ambient 1 1 1
             diffuse 0 0 0 
             specular 0 0 0 0
 
             // really basic vertex program
             // NB we don't use fixed function here because GL does not like
             // mixing fixed function and vertex programs (depth fighting can
             // be an issue)
 
             vertex_program_ref Ogre/BasicVertexPrograms/AmbientOneTexture
             {
                 param_named_auto worldViewProj worldviewproj_matrix
                 param_named_auto ambient ambient_light_colour
             }
 
         }
         // now do the lighting pass
         // NB we don't do decal texture here because this is repeated per light
         pass
         {
             // base colours, not needed for rendering, but as information
             // to lighting pass categorisation routine
 
             ambient 0 0 0 
 
             // do this for each light
             iteration once_per_light
 
 
             scene_blend add
 
             // vertex program reference
             vertex_program_ref Examples/BumpMapVP
             {
                 param_named_auto lightPosition light_position_object_space 0
                 param_named_auto worldViewProj worldviewproj_matrix
             }
 
             // base bump map
             texture_unit
             {
                 texture NMBumpsOut.png
                 colour_op replace
             }
 
             // normalisation cube map, with dot product on bump map
             texture_unit
             {
                 cubic_texture nm.png combinedUVW
                 tex_coord_set 1
                 tex_address_mode clamp
                 colour_op_ex dotproduct src_texture src_current
                 colour_op_multipass_fallback dest_colour zero
             }
         }
 
         // decal pass
         pass
         {
             lighting off
 
             // really basic vertex program
             // NB we don't use fixed function here because GL does not like
             // mixing fixed function and vertex programs, depth fighting can
             // be an issue
 
             vertex_program_ref Ogre/BasicVertexPrograms/AmbientOneTexture
             {
                 param_named_auto worldViewProj worldviewproj_matrix
                 param_named ambient float4 1 1 1 1
             }
             scene_blend dest_colour zero
             texture_unit
             {
                 texture RustedMetal.jpg 
             }
 
         }
 
     }
 }</pre>

After that, you can find the "header" of CG program in the same example-advanced.material file (only copy CG program header for bump maping):

// bump map vertex program, support for this is required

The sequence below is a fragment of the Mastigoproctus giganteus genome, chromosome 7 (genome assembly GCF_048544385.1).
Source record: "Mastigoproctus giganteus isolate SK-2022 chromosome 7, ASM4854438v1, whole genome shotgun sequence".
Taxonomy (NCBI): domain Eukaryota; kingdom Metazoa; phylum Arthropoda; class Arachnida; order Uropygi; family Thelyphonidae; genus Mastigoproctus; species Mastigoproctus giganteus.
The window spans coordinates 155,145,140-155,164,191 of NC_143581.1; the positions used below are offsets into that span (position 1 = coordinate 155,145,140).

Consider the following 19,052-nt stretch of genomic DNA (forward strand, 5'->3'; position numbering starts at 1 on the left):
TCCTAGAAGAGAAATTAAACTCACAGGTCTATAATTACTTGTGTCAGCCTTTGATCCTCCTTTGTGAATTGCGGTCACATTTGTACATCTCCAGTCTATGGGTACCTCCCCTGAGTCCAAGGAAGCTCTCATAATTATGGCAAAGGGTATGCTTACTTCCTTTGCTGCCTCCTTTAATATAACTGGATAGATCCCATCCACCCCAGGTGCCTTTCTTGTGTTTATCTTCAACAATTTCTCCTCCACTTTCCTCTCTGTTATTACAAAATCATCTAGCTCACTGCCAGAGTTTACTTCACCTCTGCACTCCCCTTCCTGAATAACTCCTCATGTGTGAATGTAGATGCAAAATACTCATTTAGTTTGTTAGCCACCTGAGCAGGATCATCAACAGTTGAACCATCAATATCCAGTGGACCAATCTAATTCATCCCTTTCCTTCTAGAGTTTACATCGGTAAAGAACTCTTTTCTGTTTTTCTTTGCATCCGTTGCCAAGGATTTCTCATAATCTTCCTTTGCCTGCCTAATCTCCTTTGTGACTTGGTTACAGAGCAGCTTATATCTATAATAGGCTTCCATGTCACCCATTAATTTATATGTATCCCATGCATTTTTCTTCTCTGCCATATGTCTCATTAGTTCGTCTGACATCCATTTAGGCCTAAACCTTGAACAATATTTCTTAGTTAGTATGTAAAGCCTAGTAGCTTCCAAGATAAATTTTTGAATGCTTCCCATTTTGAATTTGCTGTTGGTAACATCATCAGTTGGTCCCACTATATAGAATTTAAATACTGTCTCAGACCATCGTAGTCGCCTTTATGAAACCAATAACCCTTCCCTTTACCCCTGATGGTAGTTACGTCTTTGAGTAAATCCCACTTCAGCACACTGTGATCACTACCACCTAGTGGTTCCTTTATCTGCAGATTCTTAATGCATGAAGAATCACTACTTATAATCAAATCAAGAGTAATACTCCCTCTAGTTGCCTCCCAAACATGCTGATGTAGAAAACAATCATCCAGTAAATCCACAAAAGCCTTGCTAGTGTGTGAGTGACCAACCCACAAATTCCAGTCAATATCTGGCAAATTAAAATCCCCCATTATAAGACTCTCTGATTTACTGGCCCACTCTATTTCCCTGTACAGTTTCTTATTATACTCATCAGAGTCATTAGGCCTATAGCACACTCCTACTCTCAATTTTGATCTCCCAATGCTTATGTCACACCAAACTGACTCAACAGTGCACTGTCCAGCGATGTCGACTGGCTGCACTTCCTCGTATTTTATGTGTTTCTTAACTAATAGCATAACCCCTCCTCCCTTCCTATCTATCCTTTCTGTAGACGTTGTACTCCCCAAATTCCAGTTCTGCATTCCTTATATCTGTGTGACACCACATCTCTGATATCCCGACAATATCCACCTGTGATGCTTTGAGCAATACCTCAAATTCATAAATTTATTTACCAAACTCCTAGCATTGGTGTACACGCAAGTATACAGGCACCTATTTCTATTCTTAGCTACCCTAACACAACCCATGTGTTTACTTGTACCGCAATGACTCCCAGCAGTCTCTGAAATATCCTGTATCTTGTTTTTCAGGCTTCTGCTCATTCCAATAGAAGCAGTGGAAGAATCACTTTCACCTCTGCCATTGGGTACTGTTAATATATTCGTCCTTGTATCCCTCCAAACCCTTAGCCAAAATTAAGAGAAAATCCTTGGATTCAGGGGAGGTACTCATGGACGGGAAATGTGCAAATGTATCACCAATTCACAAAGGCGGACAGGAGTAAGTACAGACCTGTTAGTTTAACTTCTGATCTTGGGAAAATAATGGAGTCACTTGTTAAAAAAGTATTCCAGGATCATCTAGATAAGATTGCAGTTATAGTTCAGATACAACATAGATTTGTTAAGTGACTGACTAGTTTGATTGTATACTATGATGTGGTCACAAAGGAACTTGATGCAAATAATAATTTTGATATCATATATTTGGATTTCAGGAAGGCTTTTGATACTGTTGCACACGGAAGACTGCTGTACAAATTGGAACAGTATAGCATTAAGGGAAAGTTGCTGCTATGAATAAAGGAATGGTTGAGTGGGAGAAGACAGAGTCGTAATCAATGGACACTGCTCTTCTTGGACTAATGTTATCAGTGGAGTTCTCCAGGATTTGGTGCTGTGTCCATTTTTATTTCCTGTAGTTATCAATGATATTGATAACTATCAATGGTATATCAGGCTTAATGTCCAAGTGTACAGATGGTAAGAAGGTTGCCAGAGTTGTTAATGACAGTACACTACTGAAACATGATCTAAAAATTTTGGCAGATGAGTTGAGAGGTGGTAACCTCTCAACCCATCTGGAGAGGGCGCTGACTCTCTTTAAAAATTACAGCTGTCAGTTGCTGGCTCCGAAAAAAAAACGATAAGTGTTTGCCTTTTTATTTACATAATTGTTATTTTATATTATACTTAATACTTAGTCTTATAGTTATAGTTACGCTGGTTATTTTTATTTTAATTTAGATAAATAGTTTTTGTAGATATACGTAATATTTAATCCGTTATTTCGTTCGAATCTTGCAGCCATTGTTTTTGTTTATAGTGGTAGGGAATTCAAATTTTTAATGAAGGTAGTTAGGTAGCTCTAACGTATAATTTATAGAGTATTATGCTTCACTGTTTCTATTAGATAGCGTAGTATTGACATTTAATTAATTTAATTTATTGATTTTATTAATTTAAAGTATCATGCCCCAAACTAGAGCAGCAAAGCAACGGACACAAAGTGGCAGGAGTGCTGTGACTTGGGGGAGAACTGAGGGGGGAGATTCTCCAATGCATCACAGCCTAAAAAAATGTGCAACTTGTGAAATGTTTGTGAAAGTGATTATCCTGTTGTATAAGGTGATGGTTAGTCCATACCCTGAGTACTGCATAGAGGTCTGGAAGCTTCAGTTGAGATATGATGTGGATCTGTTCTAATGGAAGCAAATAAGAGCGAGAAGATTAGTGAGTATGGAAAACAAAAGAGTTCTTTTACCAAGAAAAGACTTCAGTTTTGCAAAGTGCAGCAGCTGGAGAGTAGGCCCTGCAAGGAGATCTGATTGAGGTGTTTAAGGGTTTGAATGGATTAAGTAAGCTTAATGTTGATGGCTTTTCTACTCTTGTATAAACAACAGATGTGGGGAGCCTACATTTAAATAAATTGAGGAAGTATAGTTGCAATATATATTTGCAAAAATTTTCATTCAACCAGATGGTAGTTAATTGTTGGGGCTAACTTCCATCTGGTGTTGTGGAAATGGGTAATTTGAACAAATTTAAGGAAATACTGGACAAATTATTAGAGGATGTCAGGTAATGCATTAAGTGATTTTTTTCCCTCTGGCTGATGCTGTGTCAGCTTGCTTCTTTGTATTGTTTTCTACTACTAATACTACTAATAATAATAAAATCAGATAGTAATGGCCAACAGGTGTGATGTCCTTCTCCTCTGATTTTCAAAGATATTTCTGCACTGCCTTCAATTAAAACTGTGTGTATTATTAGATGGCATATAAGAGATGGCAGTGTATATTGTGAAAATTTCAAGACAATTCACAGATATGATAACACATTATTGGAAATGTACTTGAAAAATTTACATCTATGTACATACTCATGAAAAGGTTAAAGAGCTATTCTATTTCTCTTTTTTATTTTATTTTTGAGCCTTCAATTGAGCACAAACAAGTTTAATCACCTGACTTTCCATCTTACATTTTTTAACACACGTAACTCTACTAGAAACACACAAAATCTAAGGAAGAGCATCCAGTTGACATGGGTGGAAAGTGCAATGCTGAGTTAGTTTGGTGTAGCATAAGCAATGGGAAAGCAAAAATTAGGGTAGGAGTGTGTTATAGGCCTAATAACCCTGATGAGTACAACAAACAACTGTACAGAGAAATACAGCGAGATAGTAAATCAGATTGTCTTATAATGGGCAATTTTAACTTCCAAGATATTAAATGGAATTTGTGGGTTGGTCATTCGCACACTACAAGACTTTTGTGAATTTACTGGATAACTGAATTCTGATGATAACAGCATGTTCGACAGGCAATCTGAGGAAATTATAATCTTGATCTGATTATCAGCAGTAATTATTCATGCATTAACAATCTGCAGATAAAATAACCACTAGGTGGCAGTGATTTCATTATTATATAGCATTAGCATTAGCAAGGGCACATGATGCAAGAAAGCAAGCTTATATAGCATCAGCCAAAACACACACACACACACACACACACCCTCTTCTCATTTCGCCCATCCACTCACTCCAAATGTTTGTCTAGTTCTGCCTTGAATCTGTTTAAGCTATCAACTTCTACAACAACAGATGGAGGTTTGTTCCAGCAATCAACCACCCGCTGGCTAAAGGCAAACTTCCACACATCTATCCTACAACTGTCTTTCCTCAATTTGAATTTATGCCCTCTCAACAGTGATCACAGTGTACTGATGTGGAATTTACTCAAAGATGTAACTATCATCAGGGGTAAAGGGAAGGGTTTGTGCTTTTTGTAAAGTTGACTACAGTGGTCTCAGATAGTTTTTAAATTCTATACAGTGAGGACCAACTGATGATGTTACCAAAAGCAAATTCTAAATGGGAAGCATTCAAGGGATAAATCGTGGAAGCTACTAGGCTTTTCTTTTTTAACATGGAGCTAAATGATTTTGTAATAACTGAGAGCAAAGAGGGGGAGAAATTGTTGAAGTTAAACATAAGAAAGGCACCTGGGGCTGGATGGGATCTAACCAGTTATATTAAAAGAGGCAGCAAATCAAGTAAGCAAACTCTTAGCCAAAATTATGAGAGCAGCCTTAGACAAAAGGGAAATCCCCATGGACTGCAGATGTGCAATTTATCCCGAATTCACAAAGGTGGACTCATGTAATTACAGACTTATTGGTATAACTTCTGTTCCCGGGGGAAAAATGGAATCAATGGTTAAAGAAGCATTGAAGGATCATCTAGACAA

vertex_program Examples/BumpMapVP cg
 {
     source Example_BumpMapping.cg
     entry_point main_vp
     profiles vs_1_1 arbvp1
 }
 
 // bump map fragment program, support for this is optional
 fragment_program Examples/BumpMapFP cg
 {
     source Example_BumpMapping.cg
     entry_point main_fp
     profiles ps_1_1 arbfp1 fp20
 } 
 
 // bump map with specular vertex program, support for this is required
 vertex_program Examples/BumpMapVPSpecular cg
 {
     source Example_BumpMapping.cg
     entry_point specular_vp
     profiles vs_1_1 arbvp1
 }
 
 // bump map fragment program, support for this is optional
 fragment_program Examples/BumpMapFPSpecular cg
 {
     source Example_BumpMapping.cg
     entry_point specular_fp
     profiles ps_1_1 arbfp1 fp20
 }

Copy and paste the headers at the beginning of your .material file.

 


STEP 3 : Lat work, include your textures

You have to replace the following in your .material :

RustedMetal.jpg by your color map SolPSDNet.png

NMBumpsOut.png by your NORMAL MAP (not bump) SolPSDNetb.png

And thats all folks!

Important Hint: To use bumpmapping, we'll need tangent vectors for our meshes.

OGRE can do this for you ahead of time if you use the '-t' parameter to the command line tools OgreXmlConverter or OgreMeshUpgrade. Otherwise, you can generate them in code like this:

// load the meshes with non-default HBU options
     MeshPtr pMesh = MeshManager::getSingleton().load("Block02.mesh",
           ResourceGroupManager::DEFAULT_RESOURCE_GROUP_NAME,    
           HardwareBuffer::HBU_DYNAMIC_WRITE_ONLY,
           HardwareBuffer::HBU_STATIC_WRITE_ONLY,
           true, true);
     // so we can still read it
 
     // build tangent vectors, all our meshes use only one texture coordset 
     // Note: we can build into VES_TANGENT now (SM2+)
 
     unsigned short src, dest;
     if (!pMesh->suggestTangentVectorBuildParams(VES_TANGENT, src, dest))
     {
        pMesh->buildTangentVectors(VES_TANGENT, src, dest);
     }

Read also BumpMapping in this wiki.

Manual

Also have a look in the OGRE manual

 


Contributors to this page: VinculumOne1 points  , teofil20305 points  , Spacegaier5891 points  , jacmoe171980 points  and duststorm2652 points  .
Page last modified on Friday 06 of July, 2012 12:48:18 UTC by VinculumOne1 points .